Avid readers of this blog (yes, you) will be aware that I’ve kept my back garden uncut for most of this year. I don’t unfortunately have any baseline data to compare with (what an amateur) but I’m convinced that my wilder garden / meadow / jungle has hosted a greater diversity of insect life than previously. Rather like birds on a wider scale, butterflies are a useful indicator because they’re relatively easy to spot and to differentiate (compared, for example, to grasshoppers). And this year, so far, I’ve seen 13 different species, including the usual suspects like small tortoiseshell and peacock as well as a real surprise (brown argus). Food chains being what they are, quite a few dragonflies have buzzed through as well.

Here are a few photos from recently. Can you identify them all? If you can’t, don’t worry – just enjoy them. Insects repay careful observation in spadefuls. Seen close-up, they take on a whole other level of personality and character. Now if I can just save up for a macro lens…

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Hen Harrier Day 2015

Time to add my own recollections and ruminations from the very splendid Hen Harrier Day event in Derbyshire’s Goyt Valley.

IMG_6371The lovely Goyt Valley, with the moors above showing the classic signs of intensive grouse shoot management.

I’m deliberately keeping it quite pictorial as others have written about the day at length, including Findlay Wilde, Billy Stockwell, and Georgia Locock. Mark Avery reported on the previous evening’s event in Buxton.

A feature of both events was this incredible model grouse butt, sculpted by the ever-creative Wilde clan (the link above includes a video of its construction). The butt formed an ideal and appropriate pulpit from which the speakers could hold forth.

IMG_6478_1BAWC’s Charlie Moores and RSPB’s Guy Shorrock with a bit of last minute set dressing.

IMG_6491_1Findlay’s creation from last year, Harry the Hen Harrier, was back to cast his unblinking gaze over proceedings.

IMG_6374A big mass of cheery folk, shortly before the start.

IMG_6501_1Who knows what Charlie Moores is pointing out to Chris Packham? Caption suggestions in the comments section please. 😉

IMG_6524_1“Now I know what it feels like to be a vole” said Charlie Moores, as he kicked off the speeches under the close supervision of @HenryHenHarrier

IMG_6536_1“Testify!” shouted Jo Smith, Chief Exec of Derbyshire Wildlife Trust. Actually, she didn’t but she did welcome us to Derbyshire and spoke powerfully of her desire to see Hen Harriers thriving in the county.

IMG_6540_1Jeff Knott is a raptor spokesman for the RSPB. He described how he’d become dispirited by the lack of progress on raptor issues but had been re-energised by the Hen Harrier campaign. (T-shirt by @YoloBirder)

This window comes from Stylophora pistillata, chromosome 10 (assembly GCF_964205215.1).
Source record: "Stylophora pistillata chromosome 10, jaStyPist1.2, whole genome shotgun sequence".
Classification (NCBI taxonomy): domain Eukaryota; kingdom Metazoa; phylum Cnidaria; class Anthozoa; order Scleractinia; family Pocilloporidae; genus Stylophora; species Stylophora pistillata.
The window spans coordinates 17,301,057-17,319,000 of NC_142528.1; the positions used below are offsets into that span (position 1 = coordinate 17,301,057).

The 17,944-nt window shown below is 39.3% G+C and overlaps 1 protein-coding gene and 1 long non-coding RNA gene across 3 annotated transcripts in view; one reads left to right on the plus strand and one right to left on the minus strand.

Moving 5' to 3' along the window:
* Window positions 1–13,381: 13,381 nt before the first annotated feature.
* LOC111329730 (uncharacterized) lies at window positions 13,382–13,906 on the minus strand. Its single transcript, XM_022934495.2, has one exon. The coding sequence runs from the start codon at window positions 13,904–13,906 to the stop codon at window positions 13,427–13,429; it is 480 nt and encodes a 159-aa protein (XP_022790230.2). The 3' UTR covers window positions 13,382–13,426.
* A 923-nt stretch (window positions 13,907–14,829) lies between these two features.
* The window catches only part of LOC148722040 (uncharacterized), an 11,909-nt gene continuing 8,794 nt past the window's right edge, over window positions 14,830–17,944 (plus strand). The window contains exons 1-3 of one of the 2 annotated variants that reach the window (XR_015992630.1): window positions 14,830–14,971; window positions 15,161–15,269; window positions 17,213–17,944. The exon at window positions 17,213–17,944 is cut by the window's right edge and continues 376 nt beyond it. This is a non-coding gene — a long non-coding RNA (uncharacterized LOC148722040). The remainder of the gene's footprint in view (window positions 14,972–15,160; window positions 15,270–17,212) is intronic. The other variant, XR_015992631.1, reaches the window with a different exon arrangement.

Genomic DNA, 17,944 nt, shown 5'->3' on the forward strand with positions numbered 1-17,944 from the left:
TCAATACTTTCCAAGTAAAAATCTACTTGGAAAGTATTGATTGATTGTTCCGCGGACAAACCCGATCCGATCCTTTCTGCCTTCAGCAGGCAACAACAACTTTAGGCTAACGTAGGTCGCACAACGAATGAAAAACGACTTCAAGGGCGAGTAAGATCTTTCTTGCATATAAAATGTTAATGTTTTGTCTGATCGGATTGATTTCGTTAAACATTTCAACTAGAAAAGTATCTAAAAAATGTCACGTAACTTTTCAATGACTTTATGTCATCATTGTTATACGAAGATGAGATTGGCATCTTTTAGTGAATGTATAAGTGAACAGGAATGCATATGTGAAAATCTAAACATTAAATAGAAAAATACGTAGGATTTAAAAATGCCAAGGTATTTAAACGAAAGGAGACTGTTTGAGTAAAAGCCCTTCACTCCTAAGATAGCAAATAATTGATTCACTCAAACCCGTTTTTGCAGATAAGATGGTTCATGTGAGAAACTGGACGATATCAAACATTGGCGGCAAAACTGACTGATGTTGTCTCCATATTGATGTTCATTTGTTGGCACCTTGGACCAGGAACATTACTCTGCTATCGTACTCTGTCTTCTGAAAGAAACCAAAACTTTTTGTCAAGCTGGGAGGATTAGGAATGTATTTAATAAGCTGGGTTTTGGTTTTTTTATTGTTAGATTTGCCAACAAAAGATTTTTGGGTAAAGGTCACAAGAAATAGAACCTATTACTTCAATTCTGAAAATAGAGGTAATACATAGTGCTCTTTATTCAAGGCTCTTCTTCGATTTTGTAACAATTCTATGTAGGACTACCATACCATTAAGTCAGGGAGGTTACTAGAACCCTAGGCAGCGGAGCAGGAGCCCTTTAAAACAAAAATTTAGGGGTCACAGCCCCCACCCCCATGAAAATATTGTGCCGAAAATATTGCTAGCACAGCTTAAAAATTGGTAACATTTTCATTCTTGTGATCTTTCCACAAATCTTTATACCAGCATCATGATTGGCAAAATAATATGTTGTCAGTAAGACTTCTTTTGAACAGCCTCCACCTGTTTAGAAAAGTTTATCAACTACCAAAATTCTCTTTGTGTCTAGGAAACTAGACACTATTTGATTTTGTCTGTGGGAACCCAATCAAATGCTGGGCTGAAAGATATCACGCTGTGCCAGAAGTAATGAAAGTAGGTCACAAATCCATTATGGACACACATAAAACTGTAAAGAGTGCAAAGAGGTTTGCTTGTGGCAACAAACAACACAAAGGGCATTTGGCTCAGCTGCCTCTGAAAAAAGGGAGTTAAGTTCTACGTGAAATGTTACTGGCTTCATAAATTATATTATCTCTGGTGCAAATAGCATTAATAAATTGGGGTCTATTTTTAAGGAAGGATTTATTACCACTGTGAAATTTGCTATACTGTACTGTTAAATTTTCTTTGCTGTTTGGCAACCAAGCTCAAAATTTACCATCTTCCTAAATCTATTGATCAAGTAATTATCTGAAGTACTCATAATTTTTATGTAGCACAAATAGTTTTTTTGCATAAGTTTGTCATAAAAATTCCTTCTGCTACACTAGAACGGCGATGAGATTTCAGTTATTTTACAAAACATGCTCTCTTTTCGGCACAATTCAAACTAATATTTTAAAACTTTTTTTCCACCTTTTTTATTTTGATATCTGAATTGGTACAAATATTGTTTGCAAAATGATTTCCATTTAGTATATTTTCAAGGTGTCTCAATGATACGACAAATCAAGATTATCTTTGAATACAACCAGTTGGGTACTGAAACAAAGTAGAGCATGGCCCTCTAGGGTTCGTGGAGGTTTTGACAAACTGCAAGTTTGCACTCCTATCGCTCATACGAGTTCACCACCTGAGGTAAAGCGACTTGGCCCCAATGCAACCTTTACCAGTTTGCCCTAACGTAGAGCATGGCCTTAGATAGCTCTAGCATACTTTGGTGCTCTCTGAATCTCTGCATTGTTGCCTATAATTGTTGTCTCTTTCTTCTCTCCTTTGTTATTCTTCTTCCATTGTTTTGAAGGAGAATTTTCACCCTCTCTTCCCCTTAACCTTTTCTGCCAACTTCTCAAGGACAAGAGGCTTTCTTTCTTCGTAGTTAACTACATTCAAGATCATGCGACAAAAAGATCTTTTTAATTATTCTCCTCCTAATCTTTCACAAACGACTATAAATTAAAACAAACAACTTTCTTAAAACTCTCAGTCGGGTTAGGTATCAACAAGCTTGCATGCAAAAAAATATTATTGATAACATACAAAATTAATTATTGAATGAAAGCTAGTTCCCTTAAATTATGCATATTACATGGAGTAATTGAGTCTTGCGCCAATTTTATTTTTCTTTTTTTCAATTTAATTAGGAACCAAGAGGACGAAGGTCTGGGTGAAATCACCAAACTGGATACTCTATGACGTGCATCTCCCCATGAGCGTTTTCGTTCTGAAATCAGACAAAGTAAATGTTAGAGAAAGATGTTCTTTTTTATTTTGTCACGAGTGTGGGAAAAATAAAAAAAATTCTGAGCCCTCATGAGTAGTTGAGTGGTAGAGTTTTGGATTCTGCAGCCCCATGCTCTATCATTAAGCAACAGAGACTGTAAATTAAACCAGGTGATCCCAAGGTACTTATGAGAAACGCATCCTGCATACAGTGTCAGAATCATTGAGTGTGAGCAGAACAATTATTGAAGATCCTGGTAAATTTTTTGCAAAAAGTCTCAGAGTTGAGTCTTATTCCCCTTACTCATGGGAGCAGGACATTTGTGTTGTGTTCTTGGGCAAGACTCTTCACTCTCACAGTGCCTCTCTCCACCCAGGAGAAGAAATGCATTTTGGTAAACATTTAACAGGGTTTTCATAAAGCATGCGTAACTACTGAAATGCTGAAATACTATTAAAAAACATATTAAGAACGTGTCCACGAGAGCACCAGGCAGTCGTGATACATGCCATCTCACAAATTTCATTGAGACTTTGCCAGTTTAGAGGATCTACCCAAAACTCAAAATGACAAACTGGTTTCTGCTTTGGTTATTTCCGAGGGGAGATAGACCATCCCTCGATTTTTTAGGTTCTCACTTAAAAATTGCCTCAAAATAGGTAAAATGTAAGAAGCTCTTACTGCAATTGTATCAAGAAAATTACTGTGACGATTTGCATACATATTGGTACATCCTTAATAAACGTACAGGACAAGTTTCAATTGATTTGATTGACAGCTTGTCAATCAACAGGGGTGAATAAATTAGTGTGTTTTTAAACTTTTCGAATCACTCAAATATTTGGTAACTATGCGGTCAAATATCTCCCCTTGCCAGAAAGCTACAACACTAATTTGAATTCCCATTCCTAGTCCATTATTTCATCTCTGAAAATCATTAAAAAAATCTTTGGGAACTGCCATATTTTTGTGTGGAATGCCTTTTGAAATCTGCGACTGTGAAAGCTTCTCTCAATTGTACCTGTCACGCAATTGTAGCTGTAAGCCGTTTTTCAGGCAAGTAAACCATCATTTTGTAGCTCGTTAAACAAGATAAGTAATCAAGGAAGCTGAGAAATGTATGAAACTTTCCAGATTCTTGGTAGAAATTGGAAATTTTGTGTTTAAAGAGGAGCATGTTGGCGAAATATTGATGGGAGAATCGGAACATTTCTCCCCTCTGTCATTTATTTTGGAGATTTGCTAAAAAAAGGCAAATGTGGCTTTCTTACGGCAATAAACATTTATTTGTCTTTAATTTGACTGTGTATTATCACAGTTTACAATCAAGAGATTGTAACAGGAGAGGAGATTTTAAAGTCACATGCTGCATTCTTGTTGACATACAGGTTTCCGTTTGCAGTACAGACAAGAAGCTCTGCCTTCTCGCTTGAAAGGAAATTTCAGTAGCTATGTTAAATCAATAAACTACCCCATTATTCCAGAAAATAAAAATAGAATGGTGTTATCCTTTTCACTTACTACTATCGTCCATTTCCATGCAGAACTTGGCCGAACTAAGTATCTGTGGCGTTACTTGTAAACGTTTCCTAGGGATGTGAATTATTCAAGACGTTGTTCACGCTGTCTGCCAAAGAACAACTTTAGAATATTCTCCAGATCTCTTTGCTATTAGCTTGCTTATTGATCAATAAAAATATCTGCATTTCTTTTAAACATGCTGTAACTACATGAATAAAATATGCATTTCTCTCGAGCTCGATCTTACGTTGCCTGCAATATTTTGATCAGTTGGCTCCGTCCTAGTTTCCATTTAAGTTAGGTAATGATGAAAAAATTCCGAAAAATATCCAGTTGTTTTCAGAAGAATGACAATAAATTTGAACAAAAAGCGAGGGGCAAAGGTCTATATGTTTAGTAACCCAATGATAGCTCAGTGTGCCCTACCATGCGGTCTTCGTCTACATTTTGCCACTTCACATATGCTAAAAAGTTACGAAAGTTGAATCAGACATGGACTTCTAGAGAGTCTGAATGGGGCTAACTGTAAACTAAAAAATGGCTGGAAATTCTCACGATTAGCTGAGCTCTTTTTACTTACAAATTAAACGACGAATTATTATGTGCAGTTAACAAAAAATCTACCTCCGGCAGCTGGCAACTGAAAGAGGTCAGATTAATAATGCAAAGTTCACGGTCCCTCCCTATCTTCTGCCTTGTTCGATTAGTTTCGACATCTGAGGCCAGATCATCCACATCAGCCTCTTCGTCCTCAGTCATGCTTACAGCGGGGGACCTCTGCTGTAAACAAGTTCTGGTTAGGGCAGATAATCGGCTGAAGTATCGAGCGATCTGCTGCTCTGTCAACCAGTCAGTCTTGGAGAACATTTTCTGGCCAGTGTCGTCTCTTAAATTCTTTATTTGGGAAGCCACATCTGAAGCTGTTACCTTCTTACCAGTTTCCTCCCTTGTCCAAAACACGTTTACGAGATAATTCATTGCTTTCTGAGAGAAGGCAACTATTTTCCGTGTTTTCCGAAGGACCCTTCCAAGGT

IMG_6549_1The genial Mark Avery was his characteristic upbeat self.

Although I think his expression in the next picture suggests he may be trying to read a grouse industry press release without laughing:

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Never easy. Maybe something penned by this corporate henchman (Andrew Gilruth of the GWCT, who looked like he’d rather be anywhere else.)

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IMG_6560_1Amanda Anderson of the Moorland Association also cut a slightly incongruous figure.

IMG_6566_1Finally, Chris Packham took to the butt to deliver a rousing address, highlighting the widespread public revulsion over the killing of Cecil the lion as an indication that people generally do care deeply about wildlife.

Chris Packham’s full speech (approx 15 mins).

IMG_6579_1Chris and Henry share a tender moment.

After the speeches, people milled about for some time chatting, making or renewing friendships and posing for photos with 6ft birds. Eventually some of us reconvened in Buxton’s genteel Pavilion Gardens where we were pleasantly soothed by the resident silver band (with its “prize-winning euphonium section”).

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Being from Norfolk, I can’t visit anywhere at all rugged without looking for a hill to shin up and, if time (and energy) are in short supply, nowhere is better for that sort of thing than Mam Tor.

IMG_6379Mam Tor, on the left, is easy to climb because it has steps. Lush views though.

IMG_6599_1At the top of the Tor, I saw this carrion crow taking off. I told it not to go near any grouse moors. They’re not safe for crows (thanks to “legal predator control”).

As I descended the less travelled and altogether more tricky side of Mam Tor, I came across this small area of fenced in young woodland, proof that diverse vegetation would have no problem thriving in the uplands if it was just given a chance.